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    Peters Creek, Alaska
  1. I mentioned in another thread or two that I recently purchased the book and I've been pleased with the results so far...although I've only made three of the recipes. One of those I've made twice: The Darkest Chocolate Ice Cream in the World. I too went to the trouble of buying tapioca starch and tapioca syrup. It could be my imagination but it seems to have improved the consistency slightly.
  2. PetersCreek

    Is my meat safe?

    While I also think the meat in question is fine, I wouldn't be comfortable with this sort of test. The pathogens responsible for spoilage (and its smell) are different than those that cause foodborne illness. The latter can be harmful without creating a detectable odor. [source: "Great Sausage Recipes and Meat Curing" by Rytek Kutas]
  3. Jaymes, I'm another neophyte ice cream maker and I've been working out of Jeni Britton Bauer's book, Jeni's Splendid Ice Creams at Home. Although I haven't used them yet, she recommends Askinosie products. I've made her "Darkest Chocolate Ice Cream in the World" a couple of times. The recipe calls first for the making of a syrup, composed of ½-cup each of cocoa powder, sugar, and coffee, brought to a boil. That syrup might be the trick.
  4. I do business with The Sausage Maker pretty regularly and have a couple of their stainless grinder plates that work just fine and dandy. The hub models are nice, too.
  5. Neophyte ice cream maker here, using the Kitchenaid attachment. I recently picked up a copy of Jeni Britton Bauer's book, Jeni's Splendid Ice Creams at Home, after reading an article about her in the latest issue of Saveur magazine. I made my first batch from the book this past weekend: "The Darkest Chocolate Ice Cream in the World". Cocoa powder. Ghirardelli 70%. Coffee. Good. Very good. I-want-some-right-now good. Dammit. At The Wife®'s demand request, I think we'll be trying the salted caramel recipe next.
  6. PetersCreek

    Chewing Gum

    I don't particularly like chewing on gum but I have an odd, unconscious, compulsive habit of chewing on my tongue. So, I chew good ol' Wrigley's Spearmint to spare my tongue the soreness.
  7. Agreed...but common sausage making cuts contain far more connective tissue than can be effectively trimmed and the KA blade is a magnet for it. I was going to mention this and plumb forgot. It works well and has the advantage of taking less time than cutting smaller cubes. I eventually went back to small cubes because it seemed to help the sinew problem (shorter strands)...if only a little. Now, before anyone gets the idea that I'm trashing the KAFGA, I still keep mine in its original box for the occasional small job.
  8. Tried a couple of recipes on the grill tonight: bourbon-glazed thick-cut pork chops, with grilled beefsteak tomato and onion slices, and creamy polenta with leeks and fontina cheese.

    Not bad at all...quite tasty really...but I'll definitely be tweaking a couple of things next time.

  9. To what others have said, I'll add that for me, the KA grinder attachment is just okay for grinding small quantities of meat, carefully prepared. But it got me started for not a lot of dough. A couple of tips that worked for me: cube the frosty-cold meat on the smallish side; and clear the blade of sinew frequently. Both will help you get a clean grind, instead of meat mush. I found stuffing tubes to be pretty much useless, so I bought modestly priced vertical stuffer. The $125 price tag was worth the frustation saved. That's the book I started with and recommend it highly as a first book. I also have Great Sausage Recipes and Meat Curing by Rytek Kutas and The Art of Making Fermented Sausages by Stanley and Adam Marianski. The Kutas book is encyclopaedic. In addition to a mountain of recipes, it covers basic-to-advanced sausage making topics, including the commercial/business end of things. If you make sausage 5 pounds at a time like I do, you'll need to scale the recipes down. The Marianski book is also excellent. Charcuterie is a good introduction to fermented sausages and if you like making (and eating) them, The Art of Making Fermented Sausages will guide you farther down that road with detailed information about various bacterial cultures, incubation and curing times, and of course, recipes. I'll never go back to the Charcuterie summer sausage recipe, having tasted the real deal, fermented style. Charcuterie should keep you busy for a while, though.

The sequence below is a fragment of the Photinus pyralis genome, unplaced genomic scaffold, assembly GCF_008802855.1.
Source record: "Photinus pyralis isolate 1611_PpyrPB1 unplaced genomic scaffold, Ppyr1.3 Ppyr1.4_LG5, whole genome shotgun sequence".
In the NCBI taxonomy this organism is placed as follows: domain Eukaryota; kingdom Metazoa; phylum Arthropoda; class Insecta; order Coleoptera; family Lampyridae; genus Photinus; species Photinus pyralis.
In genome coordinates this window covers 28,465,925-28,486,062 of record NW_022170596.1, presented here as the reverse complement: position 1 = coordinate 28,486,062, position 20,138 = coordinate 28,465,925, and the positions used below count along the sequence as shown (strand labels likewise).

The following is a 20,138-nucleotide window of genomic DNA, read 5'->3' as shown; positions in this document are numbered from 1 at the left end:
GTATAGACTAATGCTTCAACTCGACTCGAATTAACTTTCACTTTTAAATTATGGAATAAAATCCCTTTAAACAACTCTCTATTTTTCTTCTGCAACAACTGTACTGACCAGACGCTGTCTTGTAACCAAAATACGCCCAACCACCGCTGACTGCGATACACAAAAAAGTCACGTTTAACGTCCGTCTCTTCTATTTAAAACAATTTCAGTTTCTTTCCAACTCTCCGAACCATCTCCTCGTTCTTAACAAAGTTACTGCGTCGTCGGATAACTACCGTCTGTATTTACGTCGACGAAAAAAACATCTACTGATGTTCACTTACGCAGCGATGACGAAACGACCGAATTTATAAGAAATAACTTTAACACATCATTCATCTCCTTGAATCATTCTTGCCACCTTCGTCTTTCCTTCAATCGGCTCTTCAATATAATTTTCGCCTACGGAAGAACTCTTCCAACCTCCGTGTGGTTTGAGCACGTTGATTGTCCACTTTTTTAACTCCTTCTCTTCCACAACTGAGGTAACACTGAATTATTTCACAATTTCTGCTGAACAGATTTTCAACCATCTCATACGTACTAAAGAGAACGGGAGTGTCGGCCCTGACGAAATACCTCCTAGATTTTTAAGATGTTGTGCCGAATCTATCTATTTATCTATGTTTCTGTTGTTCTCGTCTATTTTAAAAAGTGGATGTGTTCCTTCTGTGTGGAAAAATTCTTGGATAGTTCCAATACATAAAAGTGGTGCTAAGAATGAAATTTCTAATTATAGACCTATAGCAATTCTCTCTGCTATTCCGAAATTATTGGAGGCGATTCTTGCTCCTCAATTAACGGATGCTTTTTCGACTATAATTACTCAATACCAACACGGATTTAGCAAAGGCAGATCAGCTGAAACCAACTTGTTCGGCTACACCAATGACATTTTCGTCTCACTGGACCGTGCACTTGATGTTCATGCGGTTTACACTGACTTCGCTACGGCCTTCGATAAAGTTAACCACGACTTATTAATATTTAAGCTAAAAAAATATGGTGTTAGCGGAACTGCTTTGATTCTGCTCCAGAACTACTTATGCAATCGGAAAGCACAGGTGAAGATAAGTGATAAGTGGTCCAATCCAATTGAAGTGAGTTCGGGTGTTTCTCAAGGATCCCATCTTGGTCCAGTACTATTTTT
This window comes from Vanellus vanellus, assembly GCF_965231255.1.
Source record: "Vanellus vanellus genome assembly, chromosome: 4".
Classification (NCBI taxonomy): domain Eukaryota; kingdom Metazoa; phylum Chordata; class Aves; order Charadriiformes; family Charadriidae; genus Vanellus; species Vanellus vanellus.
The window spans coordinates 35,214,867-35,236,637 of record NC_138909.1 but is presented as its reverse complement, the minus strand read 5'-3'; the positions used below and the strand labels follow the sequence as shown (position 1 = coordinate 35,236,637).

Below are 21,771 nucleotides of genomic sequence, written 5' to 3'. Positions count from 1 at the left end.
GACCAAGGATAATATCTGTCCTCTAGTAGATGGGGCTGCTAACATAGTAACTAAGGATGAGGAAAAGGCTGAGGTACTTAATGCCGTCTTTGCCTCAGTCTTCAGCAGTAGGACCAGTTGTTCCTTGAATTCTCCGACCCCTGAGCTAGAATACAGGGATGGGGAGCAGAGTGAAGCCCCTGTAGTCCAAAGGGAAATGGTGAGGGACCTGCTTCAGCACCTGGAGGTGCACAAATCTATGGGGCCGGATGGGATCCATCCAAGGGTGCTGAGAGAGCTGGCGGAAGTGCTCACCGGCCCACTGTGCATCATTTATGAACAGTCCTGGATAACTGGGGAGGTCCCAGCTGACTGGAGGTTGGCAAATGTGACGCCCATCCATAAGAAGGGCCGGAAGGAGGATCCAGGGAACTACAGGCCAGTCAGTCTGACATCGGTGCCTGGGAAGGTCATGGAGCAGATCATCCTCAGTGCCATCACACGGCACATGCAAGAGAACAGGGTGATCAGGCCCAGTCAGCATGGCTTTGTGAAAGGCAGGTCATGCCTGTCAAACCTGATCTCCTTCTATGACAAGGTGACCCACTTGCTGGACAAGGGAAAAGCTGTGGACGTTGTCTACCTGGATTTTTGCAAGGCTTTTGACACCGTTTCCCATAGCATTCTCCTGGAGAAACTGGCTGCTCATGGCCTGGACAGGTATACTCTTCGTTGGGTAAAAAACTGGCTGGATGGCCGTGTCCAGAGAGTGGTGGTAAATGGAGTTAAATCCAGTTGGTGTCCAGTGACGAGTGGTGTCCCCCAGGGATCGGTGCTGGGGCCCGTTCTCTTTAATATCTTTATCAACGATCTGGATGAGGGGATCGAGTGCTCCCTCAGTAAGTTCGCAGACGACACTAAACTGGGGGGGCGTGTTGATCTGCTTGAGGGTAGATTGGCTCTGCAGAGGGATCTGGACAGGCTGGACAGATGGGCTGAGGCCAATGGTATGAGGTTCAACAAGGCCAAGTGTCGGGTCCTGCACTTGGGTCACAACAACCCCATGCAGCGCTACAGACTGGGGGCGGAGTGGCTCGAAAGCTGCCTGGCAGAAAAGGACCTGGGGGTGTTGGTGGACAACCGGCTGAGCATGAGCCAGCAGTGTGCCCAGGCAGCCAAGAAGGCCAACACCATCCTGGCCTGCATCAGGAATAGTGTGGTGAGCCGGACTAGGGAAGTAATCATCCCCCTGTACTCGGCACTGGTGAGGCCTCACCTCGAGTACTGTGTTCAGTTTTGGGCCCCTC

10. Because of the way cephalopod chromatophores work, I seriously doubt they would operate after cooking. Their function involves the cell itself as well as surrounding muscle and nerve tissue. I think they're toast, once you denature their proteins by application of heat. In a very fresh raw state, you might get a response but the neural activity involved in a live octopus seems pretty darn complex. A quick scan of some literature turns up studies in which individual nerves and nerve branches were stimulated to elicit chromatophore response but I'm skeptical that a generalized 'brute force' stimulation would work. But you never know until you try. You might find this Wikipedia article interesting, if not helpful. Scroll down to section 6 for information about cehpalopods.
  11. More decorative than functional, my wife bought one similar to this fellow on one of our weekend trips to Homer, Alaska:
  12. Manufacturers for all of the salt-pack casings I've ever used do not recommend freezing.
  13. The rest of dinner was grilled Copper River salmon with broccoli. Back at the hotel now, enjoying a glass of Zin.

  14. Happy anniversary to my wife and power shopping partner!

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